So now that Wee Lass has gained the power of discretion (loosely, I mean; how discerning can a four-year old be?) along with a phenomenal vocabulary, the game has changed again. Here is a sample of a recent exchange between Wee Lass and The Spouse as they were discussing counting numbers:
TS: “Very good! Mommy can count numbers in French, too.”
WL: “Daddy was counting numbers in French!”
TS: “No sweetie, Daddy was counting them in German.”
WL: “Oh! Daddy is smart…..sometimes.”
Wow! She IS right! I AM smart, sometimes! I’ll remind her of that when she hits her teens…
23 November 2008
Finger on the lock button, I hesitated as I always do. There is that moment where I want to turn around and go home, save myself some heartache. Then I feel ashamed. How could I leave now? I came this far already, and I do not get out here often enough. I imagine you both must be waiting patiently, day after day, week after week, and wondering when it is I will arrive. I inhale deeply. There is no real choice but to get out of the car and walk the short distance from the street to your front door. Front door? Who am I kidding, this is not a house.
Stepping out of the car into the white gold sunshine, I am amazed at the quiet. The main road is nearby with a steady stream of cars rolling by in both directions. I hear them as if through blankets. The backhoe coughs itself into silence as its operator shuts it off and jumps down from the seat. The two workmen peer into the hole, conferring with each other. I cannot hear their voices now. Standing now, I can just barely see your stones peeking above the grass. There is a curious sensation in my chest and arms, as if I can feel the turbulence of my blood flowing under the skin. It is not a pleasant feeling. I start forward. The leaves underfoot are no longer red or yellow or orange, but a hundred shades of brown. Their crunch under my feet is astoundingly loud. Beyond in the woods is a crow. Backlit by the sun its ebony silhouette looks like a hole punched into the crisp blue of the sky. Please leave, I mutter to the crow, I am uncomfortable with your implications. The crow ignores me.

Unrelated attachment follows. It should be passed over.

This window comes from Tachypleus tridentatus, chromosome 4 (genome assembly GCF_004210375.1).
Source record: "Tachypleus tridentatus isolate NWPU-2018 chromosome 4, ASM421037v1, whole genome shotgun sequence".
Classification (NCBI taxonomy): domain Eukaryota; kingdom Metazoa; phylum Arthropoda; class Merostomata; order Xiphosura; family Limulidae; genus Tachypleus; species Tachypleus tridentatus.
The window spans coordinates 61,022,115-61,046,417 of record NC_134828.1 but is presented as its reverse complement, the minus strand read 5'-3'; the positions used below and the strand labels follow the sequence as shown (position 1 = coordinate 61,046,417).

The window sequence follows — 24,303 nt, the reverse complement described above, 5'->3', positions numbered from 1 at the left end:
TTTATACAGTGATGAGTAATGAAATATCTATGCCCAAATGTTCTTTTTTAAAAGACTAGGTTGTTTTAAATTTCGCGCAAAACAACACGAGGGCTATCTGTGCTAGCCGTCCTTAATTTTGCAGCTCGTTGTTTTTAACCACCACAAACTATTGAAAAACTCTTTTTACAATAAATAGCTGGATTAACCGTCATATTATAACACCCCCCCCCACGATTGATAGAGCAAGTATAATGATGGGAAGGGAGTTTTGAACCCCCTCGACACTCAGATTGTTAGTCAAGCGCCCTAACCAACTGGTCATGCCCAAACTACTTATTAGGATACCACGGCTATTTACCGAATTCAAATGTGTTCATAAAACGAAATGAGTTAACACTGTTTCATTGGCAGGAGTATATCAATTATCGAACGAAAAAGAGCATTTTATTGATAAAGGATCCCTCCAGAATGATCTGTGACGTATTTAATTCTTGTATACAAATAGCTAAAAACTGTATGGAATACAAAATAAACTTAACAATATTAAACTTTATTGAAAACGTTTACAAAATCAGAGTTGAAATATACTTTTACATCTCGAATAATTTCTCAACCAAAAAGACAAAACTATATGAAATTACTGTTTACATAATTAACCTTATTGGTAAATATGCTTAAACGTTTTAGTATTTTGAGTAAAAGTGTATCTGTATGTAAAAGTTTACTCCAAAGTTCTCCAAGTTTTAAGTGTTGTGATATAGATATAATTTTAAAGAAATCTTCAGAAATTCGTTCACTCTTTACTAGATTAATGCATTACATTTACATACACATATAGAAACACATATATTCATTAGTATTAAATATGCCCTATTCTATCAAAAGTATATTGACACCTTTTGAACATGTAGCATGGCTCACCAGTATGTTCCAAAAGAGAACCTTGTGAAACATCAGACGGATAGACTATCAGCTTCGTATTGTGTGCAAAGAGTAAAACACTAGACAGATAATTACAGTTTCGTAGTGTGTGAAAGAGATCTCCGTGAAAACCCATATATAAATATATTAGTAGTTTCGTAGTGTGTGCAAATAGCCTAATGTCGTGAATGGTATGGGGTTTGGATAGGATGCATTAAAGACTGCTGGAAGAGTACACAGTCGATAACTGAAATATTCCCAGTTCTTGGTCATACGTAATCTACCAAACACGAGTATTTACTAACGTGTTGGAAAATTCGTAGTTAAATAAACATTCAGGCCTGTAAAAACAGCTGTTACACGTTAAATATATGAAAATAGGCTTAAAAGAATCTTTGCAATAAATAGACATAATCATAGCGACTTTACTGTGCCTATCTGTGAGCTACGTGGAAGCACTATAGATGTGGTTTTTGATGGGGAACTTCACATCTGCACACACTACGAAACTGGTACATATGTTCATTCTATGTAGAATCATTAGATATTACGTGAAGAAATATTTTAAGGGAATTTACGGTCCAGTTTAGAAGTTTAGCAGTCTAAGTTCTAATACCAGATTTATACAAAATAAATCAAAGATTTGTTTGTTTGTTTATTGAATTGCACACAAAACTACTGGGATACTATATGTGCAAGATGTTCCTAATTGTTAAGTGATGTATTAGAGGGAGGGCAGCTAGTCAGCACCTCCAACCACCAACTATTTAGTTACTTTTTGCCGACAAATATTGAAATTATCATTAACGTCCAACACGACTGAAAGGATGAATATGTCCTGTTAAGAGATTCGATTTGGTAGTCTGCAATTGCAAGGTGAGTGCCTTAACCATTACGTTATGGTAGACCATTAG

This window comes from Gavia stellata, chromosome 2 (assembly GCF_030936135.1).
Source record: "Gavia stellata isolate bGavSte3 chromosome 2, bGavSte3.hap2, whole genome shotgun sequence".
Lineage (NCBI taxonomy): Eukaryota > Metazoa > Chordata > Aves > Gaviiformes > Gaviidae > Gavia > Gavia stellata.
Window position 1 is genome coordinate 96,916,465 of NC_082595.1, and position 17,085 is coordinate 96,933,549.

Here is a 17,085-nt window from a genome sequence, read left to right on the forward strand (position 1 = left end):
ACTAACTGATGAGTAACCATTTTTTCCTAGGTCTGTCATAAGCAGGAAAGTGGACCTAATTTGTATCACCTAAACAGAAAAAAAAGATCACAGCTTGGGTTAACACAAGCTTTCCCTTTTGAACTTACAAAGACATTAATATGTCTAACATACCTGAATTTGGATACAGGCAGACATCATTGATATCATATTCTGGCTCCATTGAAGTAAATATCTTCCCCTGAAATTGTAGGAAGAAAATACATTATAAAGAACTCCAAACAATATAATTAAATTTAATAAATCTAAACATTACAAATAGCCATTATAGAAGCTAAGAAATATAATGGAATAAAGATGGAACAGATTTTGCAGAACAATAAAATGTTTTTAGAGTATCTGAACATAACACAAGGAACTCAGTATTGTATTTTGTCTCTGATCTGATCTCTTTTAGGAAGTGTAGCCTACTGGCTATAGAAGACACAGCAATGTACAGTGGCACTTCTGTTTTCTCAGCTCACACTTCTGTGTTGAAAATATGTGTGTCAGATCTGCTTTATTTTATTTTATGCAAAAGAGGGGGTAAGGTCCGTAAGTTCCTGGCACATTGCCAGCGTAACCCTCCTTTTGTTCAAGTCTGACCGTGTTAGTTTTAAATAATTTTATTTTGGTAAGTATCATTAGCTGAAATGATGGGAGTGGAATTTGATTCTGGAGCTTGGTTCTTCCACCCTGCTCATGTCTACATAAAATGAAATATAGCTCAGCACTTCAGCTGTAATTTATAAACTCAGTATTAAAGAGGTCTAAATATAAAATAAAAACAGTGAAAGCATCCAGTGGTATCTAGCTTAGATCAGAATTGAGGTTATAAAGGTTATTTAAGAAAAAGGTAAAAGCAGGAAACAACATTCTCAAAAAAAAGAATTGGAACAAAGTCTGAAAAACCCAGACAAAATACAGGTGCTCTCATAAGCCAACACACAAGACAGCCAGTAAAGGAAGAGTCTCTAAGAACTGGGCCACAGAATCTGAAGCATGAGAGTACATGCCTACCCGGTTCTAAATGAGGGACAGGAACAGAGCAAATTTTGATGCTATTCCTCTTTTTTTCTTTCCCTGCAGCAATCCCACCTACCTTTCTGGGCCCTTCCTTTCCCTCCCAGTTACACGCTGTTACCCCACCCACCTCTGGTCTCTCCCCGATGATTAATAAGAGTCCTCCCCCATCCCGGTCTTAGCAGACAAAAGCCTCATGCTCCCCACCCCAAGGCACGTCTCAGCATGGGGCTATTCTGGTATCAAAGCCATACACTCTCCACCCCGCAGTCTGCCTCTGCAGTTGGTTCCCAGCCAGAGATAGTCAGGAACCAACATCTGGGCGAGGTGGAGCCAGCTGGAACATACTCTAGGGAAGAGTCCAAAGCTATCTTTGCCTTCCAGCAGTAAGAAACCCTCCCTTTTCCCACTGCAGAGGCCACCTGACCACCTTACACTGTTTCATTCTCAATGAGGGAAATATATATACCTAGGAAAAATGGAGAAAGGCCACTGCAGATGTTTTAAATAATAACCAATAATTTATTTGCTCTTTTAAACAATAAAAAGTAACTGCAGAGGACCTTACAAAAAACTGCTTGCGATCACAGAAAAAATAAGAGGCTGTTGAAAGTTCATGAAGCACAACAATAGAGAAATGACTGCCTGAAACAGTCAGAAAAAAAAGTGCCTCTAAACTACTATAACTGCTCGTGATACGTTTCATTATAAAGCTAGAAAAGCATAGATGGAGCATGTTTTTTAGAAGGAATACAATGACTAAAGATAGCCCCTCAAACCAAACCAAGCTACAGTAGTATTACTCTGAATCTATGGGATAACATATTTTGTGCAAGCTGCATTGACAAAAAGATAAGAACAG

How far is it from the road to you? Seventy feet? Eighty? A hundred? I don’t know but it always seems so far. The walk is discontinuous; I keep moving and moving and it seems I am getting no closer until suddenly I am beside you. Things are not very different from the last time I was here, which I find strangely comforting. The markers look metallically stolid under a thin film of dirt. The leaves are heavier on the ground and have collected in the shallow groove surrounding each stone. I feel a pang of regret that I forgot to bring a scrub brush and paper towels like I normally do. I’m sorry, kids, I won’t be cleaning up today. The flowers from the last visit have shriveled into tiny tatters clinging forlornly to blackened and brittle stems. The pot holding them has tipped over on its side, probably from the wind. I brush leaves away from the markers as best I can. There are numerous little stones around both of your borders; you have had many visitors. I choke back a sob, overwhelmed by the kindness of the people who came to see you.